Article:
Here’s one simple yet essential fact about college: Many professors do not remind the class when assignments are due. This isn’t because they’re entertained by students who are shocked when they don’t have completed assignments on the due date. It’s because as a college student, you’re being prepared for the real world and now your assignments are your own responsibility, not your professor’s. I personally struggle with organization because of my ADHD. In high school, my teachers would always remind me when assignments were due and this was helpful. When I reached college, it was a hard adjustment to start reminding myself when I needed to get assignments done.
But there’s an easy way to avoid last-minute panic. On the first day of every college class, you’ll receive a syllabus, a document that spells out all assignments (including readings, written work and exams) for the class and when you need to have them done. Read your syllabus carefully and never throw it out. Follow it throughout the semester and check off when you have completed an assignment or reading for a class. This will help you stay on track with due dates. One strategy that helped me is to go through the syllabus and write due dates in my planner. Keeping close track of what’s due helps you handle the stress of college and do your best work.
Buy (and use) a planner.
I just mentioned planners, but I’m bringing them up again because besides your textbooks, a planner is one of the best investments you can make in college. You can purchase a paper planner or use built-in calendar capabilities or a special app on your smartphone or tablet. A planner can help you get around one of the biggest struggles many people with LD have: organization. One thing that helped me immensely was coming up with a color coded system. For example, History assignments were written in pink, Biology assignments were written in blue, and meetings with Disability Services were written in green. This helped me visualize my schedule and make sure never to miss an important deadline. Whatever system you come up with, make sure you use it daily—even the best approach won’t work if you don’t use it.
Create your own study guides.
When midterms and finals come around, I suggest creating your own study guides. Most likely your professors will review the material with you but will not give you an in-depth outline for exams. This is a good time to review the notes that you took all semester and start forming a way to turn the semester information into a step-by-step guide. Since your learning style might not match your classmates, I recommend that you figure out how you plan to organize your study guide before you meet with a study group. Talk to staff at Disability Services for tips on how to build your study skills for college.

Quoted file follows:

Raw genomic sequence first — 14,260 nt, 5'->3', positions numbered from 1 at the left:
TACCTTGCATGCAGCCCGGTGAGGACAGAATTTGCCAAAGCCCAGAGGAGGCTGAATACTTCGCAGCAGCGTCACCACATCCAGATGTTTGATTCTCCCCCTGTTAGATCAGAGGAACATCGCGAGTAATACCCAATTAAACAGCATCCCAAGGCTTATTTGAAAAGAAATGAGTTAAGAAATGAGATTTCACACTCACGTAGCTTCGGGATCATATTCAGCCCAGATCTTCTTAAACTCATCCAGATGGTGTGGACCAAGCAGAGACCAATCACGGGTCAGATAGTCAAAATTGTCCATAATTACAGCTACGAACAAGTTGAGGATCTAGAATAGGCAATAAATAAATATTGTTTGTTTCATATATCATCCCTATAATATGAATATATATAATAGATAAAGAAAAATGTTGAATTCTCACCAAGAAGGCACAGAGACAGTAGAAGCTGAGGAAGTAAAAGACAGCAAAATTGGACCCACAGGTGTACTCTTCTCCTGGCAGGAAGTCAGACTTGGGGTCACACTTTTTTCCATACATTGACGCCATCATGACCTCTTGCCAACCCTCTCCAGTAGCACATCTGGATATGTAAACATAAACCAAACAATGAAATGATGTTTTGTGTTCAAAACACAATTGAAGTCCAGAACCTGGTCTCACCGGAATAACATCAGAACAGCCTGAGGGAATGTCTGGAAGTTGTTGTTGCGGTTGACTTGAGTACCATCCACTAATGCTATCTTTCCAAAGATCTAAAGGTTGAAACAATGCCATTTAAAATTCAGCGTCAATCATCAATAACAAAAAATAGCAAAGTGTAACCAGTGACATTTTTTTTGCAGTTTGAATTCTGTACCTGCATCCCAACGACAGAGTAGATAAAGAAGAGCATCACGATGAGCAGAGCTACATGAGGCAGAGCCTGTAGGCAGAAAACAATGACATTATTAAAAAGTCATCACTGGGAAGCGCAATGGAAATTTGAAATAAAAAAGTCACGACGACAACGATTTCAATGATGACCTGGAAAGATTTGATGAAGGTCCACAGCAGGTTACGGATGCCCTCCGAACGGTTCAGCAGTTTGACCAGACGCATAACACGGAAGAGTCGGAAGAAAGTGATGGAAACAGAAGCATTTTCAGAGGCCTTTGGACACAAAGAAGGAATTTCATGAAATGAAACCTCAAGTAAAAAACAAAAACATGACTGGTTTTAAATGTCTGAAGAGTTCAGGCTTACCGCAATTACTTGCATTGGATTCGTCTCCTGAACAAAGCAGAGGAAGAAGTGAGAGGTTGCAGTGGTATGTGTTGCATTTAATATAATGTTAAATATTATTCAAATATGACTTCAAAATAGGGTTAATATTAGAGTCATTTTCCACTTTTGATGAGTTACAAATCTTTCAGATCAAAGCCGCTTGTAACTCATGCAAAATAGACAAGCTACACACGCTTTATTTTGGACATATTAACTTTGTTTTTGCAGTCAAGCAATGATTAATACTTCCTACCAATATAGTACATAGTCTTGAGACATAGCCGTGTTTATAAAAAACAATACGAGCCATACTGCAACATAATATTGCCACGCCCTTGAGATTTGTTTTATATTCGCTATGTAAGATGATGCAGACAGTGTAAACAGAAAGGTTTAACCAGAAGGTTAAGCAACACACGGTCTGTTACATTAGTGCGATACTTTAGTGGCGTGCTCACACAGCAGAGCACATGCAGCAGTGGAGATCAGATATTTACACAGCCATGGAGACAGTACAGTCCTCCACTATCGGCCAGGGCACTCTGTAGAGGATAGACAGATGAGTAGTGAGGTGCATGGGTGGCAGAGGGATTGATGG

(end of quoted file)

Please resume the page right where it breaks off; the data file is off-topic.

Don’t forget about athletics and/or exercise!
If you played a sport in high school, don’t forget about it in college. Athletics can help you focus on your studies. Some students find themselves overwhelmed with the amount of work in college and make the mistake of throwing the activities they love out of the window because they feel they need to devote 100 percent of their time to their studies. This is counterproductive because you need to minimize stress as much as possible! Although it does take some time to go to the gym or participate on a team, it’s time well spent—the stress-reduction and health benefits you’ll get will help you be a better student.
Not super athletic? Most colleges offer club or intramural sports, which open doors for socializing as well. Yoga is a good way to work out and stay focused especially because it offers meditation, which can help calm the mind before heavy assignments. Many colleges and universities offer a yoga class through the Physical Education department, allowing you to earn credits. And don’t forget about other activities you enjoyed in high school. On campus, there are many opportunities to get involved in the arts, community service, religious groups and more. Extracurricular activities will help you stay focused and let off some steam.
Breathe and smile.
Students who struggle the most often want to do the best in college. If you’re reading this article, it means you care about your education regardless of the challenges LD throws your way. College is a time to transition into adulthood but it is also a time to figure yourself out. Take a breath, look around your campus and smile. You are here, you made it to college and you're going to be just fine. On my first day of college, I received a card from a special person that said, “Do your best, that’s all we expect from you.” This means that it’s okay to make mistakes, it’s okay to struggle, as long as you wake up every morning and do your best you are one step closer to success. So don’t skip meals, don’t lose sleep and don’t cram for exams. Find a healthy work style and a way to incorporate your social life…and smile.
Kara Caroccio is an NCLD intern. She is currently a senior at Seton Hall University working on her degree in Biological Anthropology. She hopes to spread awareness for students who have learning disabilities in college by building a stronger LD community on college campuses.